In his last days, former president S R Nathan was bent on finding answers to one question: What national cause would Singaporeans rally around for a brighter future, and deepen the bond between them and their leaders?
The Straits Times (ST) editor-at- large Han Fook Kwang yesterday told about 150 people at The Arts House that Mr Nathan had urged him to help find an answer to that question when he, EDB Society president Lee Suan Hiang and the society's honorary secretary Daisy Goh visited Mr Nathan in hospital on July 13, over a month before he died on Aug 22.
Yesterday, four of the late statesman's former colleagues proffered answers to his question at a forum Mr Han moderated, which the society and ST organised as part of its Pioneering The Future series.
They were Mr S. Dhanabalan, a former minister and member of the Council of Presidential Advisers; academic Cham Tao Soon, who is Professor Emeritus at Nanyang Technogical University; ambassador-at-large Ong Keng Yong, executive deputy chairman of the S. Rajaratnam School of International Studies; and ST's former editor-in-chief, Mr Peter Lim.
To Mr Nathan's question about the burning cause for citizens, Mr Dhanabalan noted how successful Singapore had been in turning former Indonesian president B. J. Habibie's jibe about it being a little red dot and so "of no consequence" into "a badge of honour".
He rued, however, that because Singaporeans absorbed many global "values, fashions and trends", they risked winding up with "no clear identity" and being just like any other global city.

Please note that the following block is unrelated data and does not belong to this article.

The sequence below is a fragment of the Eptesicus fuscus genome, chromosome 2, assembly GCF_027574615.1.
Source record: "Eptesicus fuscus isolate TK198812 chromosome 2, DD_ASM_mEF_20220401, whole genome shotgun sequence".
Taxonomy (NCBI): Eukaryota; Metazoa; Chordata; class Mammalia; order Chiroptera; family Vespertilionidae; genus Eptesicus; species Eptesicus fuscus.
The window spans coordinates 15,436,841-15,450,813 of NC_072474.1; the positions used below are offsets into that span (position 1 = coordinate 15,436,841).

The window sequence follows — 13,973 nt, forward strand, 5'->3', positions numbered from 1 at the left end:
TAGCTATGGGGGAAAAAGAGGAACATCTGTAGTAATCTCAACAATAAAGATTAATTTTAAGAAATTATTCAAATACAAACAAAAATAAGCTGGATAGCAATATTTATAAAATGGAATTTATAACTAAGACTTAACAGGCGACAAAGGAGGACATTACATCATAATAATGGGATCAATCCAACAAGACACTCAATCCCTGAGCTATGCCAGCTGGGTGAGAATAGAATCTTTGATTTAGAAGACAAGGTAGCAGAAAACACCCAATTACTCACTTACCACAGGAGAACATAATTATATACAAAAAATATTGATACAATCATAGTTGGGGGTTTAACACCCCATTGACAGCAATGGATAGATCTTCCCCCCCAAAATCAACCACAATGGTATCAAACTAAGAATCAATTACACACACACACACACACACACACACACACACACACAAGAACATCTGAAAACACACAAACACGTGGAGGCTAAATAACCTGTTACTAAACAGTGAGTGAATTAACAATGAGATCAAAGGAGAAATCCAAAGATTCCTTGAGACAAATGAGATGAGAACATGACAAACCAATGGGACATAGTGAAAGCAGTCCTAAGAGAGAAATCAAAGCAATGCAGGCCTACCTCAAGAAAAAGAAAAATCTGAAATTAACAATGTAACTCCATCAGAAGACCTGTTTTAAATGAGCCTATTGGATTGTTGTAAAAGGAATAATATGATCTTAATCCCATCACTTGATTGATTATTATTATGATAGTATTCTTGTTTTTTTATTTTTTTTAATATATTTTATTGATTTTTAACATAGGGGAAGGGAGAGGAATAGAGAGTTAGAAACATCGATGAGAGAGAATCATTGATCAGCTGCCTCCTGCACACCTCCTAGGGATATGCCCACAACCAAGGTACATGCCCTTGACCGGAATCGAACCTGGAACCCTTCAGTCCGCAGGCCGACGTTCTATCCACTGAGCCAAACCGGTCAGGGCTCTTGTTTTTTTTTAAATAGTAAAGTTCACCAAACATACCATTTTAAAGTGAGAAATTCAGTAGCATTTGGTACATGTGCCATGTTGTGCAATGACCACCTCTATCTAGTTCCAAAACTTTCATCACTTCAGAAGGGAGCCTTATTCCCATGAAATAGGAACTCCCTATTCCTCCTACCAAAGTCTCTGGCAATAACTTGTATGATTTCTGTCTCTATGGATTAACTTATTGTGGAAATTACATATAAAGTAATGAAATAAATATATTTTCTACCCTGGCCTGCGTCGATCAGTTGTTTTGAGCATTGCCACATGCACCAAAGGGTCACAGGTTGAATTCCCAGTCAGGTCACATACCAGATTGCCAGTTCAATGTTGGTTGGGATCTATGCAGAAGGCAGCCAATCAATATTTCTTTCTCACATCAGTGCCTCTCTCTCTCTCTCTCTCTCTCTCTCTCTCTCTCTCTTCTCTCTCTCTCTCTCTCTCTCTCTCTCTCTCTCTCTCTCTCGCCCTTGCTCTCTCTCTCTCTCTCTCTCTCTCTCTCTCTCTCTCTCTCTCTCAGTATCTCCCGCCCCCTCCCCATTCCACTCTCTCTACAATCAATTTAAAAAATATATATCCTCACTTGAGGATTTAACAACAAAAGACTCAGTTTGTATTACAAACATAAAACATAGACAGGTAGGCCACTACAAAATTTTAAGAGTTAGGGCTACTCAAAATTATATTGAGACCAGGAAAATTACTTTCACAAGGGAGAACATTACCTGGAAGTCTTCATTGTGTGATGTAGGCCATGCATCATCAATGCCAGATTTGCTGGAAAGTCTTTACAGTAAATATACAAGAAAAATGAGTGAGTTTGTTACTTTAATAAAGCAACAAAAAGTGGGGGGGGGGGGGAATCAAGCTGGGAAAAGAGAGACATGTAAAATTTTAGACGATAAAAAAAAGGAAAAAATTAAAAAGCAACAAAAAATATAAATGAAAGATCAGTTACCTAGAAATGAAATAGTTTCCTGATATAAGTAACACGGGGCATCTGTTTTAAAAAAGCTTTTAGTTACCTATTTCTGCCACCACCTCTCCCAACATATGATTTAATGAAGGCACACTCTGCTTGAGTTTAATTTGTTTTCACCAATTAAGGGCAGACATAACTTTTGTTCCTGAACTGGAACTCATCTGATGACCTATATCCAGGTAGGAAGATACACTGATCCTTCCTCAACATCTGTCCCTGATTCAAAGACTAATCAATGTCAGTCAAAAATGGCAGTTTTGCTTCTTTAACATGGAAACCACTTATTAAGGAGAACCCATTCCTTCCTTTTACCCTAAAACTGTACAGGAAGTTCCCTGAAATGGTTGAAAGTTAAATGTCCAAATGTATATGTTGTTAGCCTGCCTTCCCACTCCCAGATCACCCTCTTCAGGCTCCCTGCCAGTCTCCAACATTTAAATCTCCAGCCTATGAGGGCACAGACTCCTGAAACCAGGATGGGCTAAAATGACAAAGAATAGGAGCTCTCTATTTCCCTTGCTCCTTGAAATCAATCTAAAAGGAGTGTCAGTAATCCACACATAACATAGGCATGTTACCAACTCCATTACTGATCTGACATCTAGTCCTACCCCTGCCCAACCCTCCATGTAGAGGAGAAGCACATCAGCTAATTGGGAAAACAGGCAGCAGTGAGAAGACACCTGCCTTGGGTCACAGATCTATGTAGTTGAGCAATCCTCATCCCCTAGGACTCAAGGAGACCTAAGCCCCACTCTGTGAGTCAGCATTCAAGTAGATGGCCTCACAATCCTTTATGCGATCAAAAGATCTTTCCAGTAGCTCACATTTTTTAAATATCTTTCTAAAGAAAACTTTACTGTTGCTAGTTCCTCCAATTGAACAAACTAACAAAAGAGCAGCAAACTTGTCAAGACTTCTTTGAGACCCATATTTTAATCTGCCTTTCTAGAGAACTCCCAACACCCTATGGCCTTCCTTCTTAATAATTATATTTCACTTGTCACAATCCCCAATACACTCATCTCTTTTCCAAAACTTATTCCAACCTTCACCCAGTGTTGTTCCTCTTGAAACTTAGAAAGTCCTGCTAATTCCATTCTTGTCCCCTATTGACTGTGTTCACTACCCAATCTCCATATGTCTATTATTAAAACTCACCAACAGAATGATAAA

So he did not see why Singaporeans should be so keen on celebrating when Western media commended the Republic on being No. 1 in various fields, saying: "Why do we have no self-confidence to say we are different?"
Mr Ong said Singaporeans should stop harking back to the past, and instead build on the country's success today. He added: "We have to look at Singapore as having made it... Singapore is now reputable and well-regarded with high standards and, going forward, we should substantiate that idea."
And while it had "leapfrogged" neighbours such as Malaysia and Indonesia to seize opportunities farther abroad, Singapore "must now find a way to... get better value" from its relationships with such neighbours, he said.
Prof Cham, who had visited Mr Nathan a few months before his death, said that if current and future Singaporeans worked smart and hard, the nation would continue to do well, barring a global disaster. "I know they work smart, but I'm not sure they work hard," he added.
Mr Lim noted that Mr Nathan had "empathy and quiet courage" and had done much to "strengthen multi-culturalism", adding: "Why are we still wondering whether to accept (Deputy Prime Minister) Tharman (Shanmugaratnam) as prime minister or who should be the next president?"
All four paid tribute to the late labour-movement pioneer, diplomat, intelligence officer, media chief and head of state for being sharp, fierce about work, compassionate, very good with people and humble.
Mr Dhanabalan said Mr Nathan "could balance a bird's eye view with a worm's eye view", never forgetting a face or a name while never losing sight of broad policy issues.
The forum began with Economic Development Board managing director Yeoh Keat Chuan, Mr Lee and Ms Goh presenting the society's top award posthumously to Mr Nathan, calling him "a man for all seasons".
His older grandson, Kiron Cheong, 24, received the award on his behalf. Mr Nathan's widow, Urmila, was absent but their children, Juthika and Osith, were there.
Mr Osith told The Straits Times that his father had been informed of the award before he died, and was chuffed to accept it. "He thought it good that economic development here did not just involve economists, but was more holistic."